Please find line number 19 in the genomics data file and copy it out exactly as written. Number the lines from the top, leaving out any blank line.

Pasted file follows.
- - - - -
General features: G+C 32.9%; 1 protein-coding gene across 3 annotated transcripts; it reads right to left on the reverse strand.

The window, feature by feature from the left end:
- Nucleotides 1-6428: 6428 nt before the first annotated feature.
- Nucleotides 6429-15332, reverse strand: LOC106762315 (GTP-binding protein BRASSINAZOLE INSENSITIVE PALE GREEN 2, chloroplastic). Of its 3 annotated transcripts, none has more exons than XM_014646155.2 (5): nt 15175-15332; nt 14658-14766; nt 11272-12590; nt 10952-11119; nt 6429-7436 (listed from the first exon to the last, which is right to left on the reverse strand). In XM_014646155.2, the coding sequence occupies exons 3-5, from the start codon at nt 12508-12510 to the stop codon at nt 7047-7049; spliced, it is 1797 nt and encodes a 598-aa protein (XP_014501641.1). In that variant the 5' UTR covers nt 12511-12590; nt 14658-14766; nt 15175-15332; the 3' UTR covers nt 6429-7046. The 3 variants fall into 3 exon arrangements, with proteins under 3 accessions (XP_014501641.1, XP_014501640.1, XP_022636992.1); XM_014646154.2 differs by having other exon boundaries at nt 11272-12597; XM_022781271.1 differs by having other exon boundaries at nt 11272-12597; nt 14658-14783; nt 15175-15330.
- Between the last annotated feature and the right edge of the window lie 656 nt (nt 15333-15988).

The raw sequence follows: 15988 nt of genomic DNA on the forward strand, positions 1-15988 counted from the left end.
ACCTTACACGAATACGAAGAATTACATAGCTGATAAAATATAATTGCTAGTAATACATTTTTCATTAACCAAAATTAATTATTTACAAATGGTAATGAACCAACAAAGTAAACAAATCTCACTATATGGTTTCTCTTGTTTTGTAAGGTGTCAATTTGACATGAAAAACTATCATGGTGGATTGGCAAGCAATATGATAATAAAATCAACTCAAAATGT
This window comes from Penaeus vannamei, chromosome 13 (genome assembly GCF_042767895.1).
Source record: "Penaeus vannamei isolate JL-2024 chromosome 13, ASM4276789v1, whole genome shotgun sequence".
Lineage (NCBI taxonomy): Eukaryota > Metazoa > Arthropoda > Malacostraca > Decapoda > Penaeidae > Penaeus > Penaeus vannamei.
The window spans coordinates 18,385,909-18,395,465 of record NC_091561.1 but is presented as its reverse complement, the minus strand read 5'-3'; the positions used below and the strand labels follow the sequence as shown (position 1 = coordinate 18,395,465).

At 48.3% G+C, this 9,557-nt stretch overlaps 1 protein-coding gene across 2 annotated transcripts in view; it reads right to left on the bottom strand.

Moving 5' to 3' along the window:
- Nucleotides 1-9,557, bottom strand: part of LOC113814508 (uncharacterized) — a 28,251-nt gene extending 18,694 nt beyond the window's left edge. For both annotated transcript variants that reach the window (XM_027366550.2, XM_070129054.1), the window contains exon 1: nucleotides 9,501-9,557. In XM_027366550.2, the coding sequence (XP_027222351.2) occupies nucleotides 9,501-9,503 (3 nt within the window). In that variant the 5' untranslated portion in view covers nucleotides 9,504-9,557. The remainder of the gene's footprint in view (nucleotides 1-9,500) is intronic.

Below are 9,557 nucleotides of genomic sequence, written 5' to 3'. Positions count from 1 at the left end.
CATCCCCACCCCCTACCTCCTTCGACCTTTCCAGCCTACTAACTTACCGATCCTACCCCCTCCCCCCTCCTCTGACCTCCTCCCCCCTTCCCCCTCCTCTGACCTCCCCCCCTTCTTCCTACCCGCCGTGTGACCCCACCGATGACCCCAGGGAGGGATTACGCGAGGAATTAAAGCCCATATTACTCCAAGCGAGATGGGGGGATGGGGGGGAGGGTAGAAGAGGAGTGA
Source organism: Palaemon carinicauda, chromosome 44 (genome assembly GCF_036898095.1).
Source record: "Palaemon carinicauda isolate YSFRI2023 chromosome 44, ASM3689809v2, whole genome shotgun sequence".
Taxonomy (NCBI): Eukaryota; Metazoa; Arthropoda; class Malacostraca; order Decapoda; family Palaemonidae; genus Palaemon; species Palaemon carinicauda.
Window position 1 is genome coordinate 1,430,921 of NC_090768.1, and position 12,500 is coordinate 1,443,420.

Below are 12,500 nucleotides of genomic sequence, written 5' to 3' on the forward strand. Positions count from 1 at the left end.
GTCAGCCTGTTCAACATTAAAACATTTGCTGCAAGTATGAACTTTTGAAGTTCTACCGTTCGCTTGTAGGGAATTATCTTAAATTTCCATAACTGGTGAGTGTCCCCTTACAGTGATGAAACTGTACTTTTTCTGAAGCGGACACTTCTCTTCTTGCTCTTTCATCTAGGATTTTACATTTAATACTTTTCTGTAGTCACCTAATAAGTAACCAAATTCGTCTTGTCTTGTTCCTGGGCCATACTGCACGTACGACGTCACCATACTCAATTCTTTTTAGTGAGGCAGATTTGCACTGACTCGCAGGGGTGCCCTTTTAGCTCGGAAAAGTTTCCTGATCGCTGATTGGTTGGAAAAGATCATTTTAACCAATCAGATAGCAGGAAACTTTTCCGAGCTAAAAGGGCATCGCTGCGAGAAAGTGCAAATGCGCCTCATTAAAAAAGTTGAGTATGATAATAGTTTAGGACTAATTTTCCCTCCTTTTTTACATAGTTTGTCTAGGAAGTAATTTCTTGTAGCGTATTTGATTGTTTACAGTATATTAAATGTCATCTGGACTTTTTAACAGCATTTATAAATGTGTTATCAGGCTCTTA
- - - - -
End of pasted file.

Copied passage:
Taxonomy (NCBI): Eukaryota; Metazoa; Arthropoda; class Malacostraca; order Decapoda; family Palaemonidae; genus Palaemon; species Palaemon carinicauda.